After Little D left, I made a list. Find Tina and find out her whereabouts that night. Get the copies of the DVD to the police. But first, I had to find another place to stay. I wouldn’t sleep a wink in my apartment, knowing Diesel had broken in with such ease.

I glanced at my watch. My downstairs neighbor, Russell Burke, would still be up at 8:00. I took the stairs two at a time.

Russell answered the door wrapped in a royal blue velour robe, clutching his evening drink. Bitsy, his Scottish terrier (‘Scottish terror’ as I like to call her) yapped at his feet.

“You might have noticed the, um, commotion a few hours ago.”

“I was out earlier, having dinner with a friend.” He peered at me. “What the hell happened to your face?”

I raised my hand to touch my cheek, recoiling at the pain shooting through my jaw and cursing myself for not covering the bruise with makeup. “I’m attracting some unwanted attention from the wrong people.” I sighed. “A guy broke into my apartment and attacked me. If a friend hadn’t come along, I’d be a lot worse off. It scared the shit out of me. I’m going to a motel for a few days. I want to make sure Oscar’s out of harm’s way. Could he stay with you while I’m gone?”

“Not again,” he said, with exaggerated annoyance. Russell had once honored a last-minute request to look after Oscar, when I was running from the Mob in another case. “When are you going to learn to stay out of trouble?”

“Not in the next three days or so.”

“Or so?” He raised an eyebrow. His head inclined to peer down his well-sculpted nose at me.

“I don’t think it’ll be more than two or three days. Really.”

“I’ll have to keep him in a room,” he said, in a nasal drone. “Separate from Bitsy.”

“Good idea,” I said. “Oscar has claws. He might mistake Bitsy for one of his toys.”

“Ha ha ha.” With each “ha,” I could smell the Scotch on Russell’s breath.

“One other thing,” I said.

“There’s more?”

“I don’t know if I’ll be back by Monday, and I’m expecting a FedEx that requires a signature. If I give you my spare key, would you sit in my place and sign for the package? It’s due between eight and three o’clock. I’d leave a note on the door, but I’d rather not advertise that I’m away.”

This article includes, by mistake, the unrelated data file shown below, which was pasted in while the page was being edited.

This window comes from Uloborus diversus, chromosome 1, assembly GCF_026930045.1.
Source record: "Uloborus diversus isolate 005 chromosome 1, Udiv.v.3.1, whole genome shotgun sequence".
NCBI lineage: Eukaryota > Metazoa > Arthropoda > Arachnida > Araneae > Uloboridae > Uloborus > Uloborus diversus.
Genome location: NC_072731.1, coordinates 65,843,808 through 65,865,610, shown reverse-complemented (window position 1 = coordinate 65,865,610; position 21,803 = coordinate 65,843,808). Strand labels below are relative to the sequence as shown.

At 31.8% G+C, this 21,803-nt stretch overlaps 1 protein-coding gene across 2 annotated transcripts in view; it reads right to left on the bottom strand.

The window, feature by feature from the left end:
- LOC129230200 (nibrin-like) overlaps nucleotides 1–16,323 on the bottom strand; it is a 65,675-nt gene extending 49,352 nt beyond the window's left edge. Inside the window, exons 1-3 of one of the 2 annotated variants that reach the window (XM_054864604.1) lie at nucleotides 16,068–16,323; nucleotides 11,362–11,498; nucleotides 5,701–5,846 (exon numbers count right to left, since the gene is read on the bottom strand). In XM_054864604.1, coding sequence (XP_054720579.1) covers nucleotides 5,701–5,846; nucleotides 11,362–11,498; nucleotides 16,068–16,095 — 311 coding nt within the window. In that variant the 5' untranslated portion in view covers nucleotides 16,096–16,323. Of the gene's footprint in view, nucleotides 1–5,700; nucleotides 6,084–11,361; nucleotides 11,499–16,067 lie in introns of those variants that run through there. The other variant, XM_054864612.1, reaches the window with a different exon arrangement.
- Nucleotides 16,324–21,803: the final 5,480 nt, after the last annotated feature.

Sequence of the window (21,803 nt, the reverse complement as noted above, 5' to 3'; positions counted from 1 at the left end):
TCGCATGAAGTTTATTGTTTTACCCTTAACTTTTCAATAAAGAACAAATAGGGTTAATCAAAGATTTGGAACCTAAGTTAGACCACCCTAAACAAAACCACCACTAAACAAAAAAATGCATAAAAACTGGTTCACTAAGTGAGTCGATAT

“Lord! Let me check my busy social calendar.”

“I wouldn’t ask if it weren’t extremely important. Please, Russell.”

He heaved a great sigh. “All right. I have nowhere to go. I can hang out in your place as easily as I can in mine.”

“Thanks, so much. This means a lot — to me and Oscar. I’ll take you to dinner when I get back. A small token of my appreciation.”

“You’re on. And don’t worry about Oscar. I’ll keep an eye on the little bastard as long you need me to.” He touched my arm and looked into my eyes. “For God’s sake, be careful.”

“I’ll do my best.”

I ran upstairs to get Oscar and the spare key. I tossed some clothes and toiletries into an old gym bag — my version of luggage — and put in a quick call to Walt. He didn’t answer, so I left a message, filling him in on the latest developments. I hoped his Saturday night was more fun than mine.
I had just finished camouflaging the bruise with concealer when the phone rang. A woman at the other end sounded breathless.

“Ms. McRae? This is Ruth Higgins. Walt’s sister. He’s in the hospital.”

“Walt?” I went limp. “Oh, my God. What happened?”

“I found him on the living room floor. He’d been beaten to a pulp. The doctor says he’s had a heart attack too. If I hadn’t stopped by, who knows . . . . ” I heard a sob at the other end. After a moment, she continued, anguish in her voice. “He’s barely conscious, but he asked me to call and let you know. He said it was very important. He keeps mentioning a big man.” At that point, she fell apart.

“I’m coming,” I said. “Which hospital?”

* * * * *

I raced to Laurel Regional Hospital, inquired at the front desk, and shot through a maze of halls to the CCU. Ruth, a short woman in her late fifties with a drawn expression and frizzy, bottle-red hair, looked as bad as she sounded. When I asked to see Walt, she told the nurse I was his niece. Five minutes, the nurse said, giving me her sternest look.

I crept into the room, rank with the odor of sickness and disinfectant. Walt was gray and immobile. Plastic tubes ran in and out of him. On one side of the bed, a machine monitored his vitals. His eyelids fluttered, and he extended a hand to me.

“Sam,” he said, his voice raspy.

I walked up and took his hand in mine. “Walt. I’m so sorry.” I choked up. Stifling tears, I bit my puffy lip, grateful that he hadn’t noticed it.

“Nothing to be sorry about.”

“That man. He broke into my apartment earlier today. I didn’t think. I should have called you right away . . . .” The dam broke. Tears rolled down my cheeks. “If I’d called sooner, maybe you’d be okay.”

“Don’t be silly. Don’t blame yourself.” He squeezed my hand, then went on hoarsely. “Now listen. This scumbag is using me to get to you. Don’t let him. Do whatever it takes to help my sister’s boy.”

“I will, Walt. You can count on me.”

“I know I can.” He gave me a weak grin. “Why do you think I brought you onto this case? I only work with the best, you know.”

I returned the smile. “You’re the best, Walt.”

“Sure,” he said. “But you’re almost as good.”



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Debbi Mack

Debbi Mack

New York Times bestselling author of seven novels, including the Sam McRae Mystery series. Screenwriter, podcaster, and blogger. My website: www.debbimack.com.